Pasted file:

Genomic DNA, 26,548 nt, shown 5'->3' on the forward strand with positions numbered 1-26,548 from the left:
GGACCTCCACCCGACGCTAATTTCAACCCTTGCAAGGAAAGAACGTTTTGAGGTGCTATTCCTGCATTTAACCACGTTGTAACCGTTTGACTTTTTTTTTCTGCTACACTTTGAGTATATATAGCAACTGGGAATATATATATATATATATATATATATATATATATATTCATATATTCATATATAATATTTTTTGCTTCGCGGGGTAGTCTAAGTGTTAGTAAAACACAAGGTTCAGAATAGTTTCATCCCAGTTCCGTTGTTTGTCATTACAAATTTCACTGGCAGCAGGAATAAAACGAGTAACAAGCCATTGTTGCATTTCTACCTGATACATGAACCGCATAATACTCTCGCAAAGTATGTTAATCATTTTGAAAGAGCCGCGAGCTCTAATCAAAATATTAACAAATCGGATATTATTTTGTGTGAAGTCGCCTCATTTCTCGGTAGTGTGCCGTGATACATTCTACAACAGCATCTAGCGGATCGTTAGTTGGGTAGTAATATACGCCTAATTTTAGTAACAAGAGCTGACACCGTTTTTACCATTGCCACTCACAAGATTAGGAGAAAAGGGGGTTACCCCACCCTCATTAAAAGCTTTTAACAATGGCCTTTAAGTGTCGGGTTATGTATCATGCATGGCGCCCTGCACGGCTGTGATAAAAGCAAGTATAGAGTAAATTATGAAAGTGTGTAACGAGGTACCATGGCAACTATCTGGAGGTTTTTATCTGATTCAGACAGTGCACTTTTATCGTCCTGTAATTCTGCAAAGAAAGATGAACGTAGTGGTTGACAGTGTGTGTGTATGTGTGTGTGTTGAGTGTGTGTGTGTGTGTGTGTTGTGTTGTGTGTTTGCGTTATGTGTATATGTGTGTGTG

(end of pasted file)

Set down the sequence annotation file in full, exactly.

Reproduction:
Genomic DNA, 26,548 nt, shown 5'->3' on the forward strand with positions numbered 1-26,548 from the left:
GGACCTCCACCCGACGCTAATTTCAACCCTTGCAAGGAAAGAACGTTTTGAGGTGCTATTCCTGCATTTAACCACGTTGTAACCGTTTGACTTTTTTTTTCTGCTACACTTTGAGTATATATAGCAACTGGGAATATATATATATATATATATATATATATATATATATTCATATATTCATATATAATATTTTTTGCTTCGCGGGGTAGTCTAAGTGTTAGTAAAACACAAGGTTCAGAATAGTTTCATCCCAGTTCCGTTGTTTGTCATTACAAATTTCACTGGCAGCAGGAATAAAACGAGTAACAAGCCATTGTTGCATTTCTACCTGATACATGAACCGCATAATACTCTCGCAAAGTATGTTAATCATTTTGAAAGAGCCGCGAGCTCTAATCAAAATATTAACAAATCGGATATTATTTTGTGTGAAGTCGCCTCATTTCTCGGTAGTGTGCCGTGATACATTCTACAACAGCATCTAGCGGATCGTTAGTTGGGTAGTAATATACGCCTAATTTTAGTAACAAGAGCTGACACCGTTTTTACCATTGCCACTCACAAGATTAGGAGAAAAGGGGGTTACCCCACCCTCATTAAAAGCTTTTAACAATGGCCTTTAAGTGTCGGGTTATGTATCATGCATGGCGCCCTGCACGGCTGTGATAAAAGCAAGTATAGAGTAAATTATGAAAGTGTGTAACGAGGTACCATGGCAACTATCTGGAGGTTTTTATCTGATTCAGACAGTGCACTTTTATCGTCCTGTAATTCTGCAAAGAAAGATGAACGTAGTGGTTGACAGTGTGTGTGTATGTGTGTGTGTTGAGTGTGTGTGTGTGTGTGTGTTGTGTTGTGTGTTTGCGTTATGTGTATATGTGTGTGTG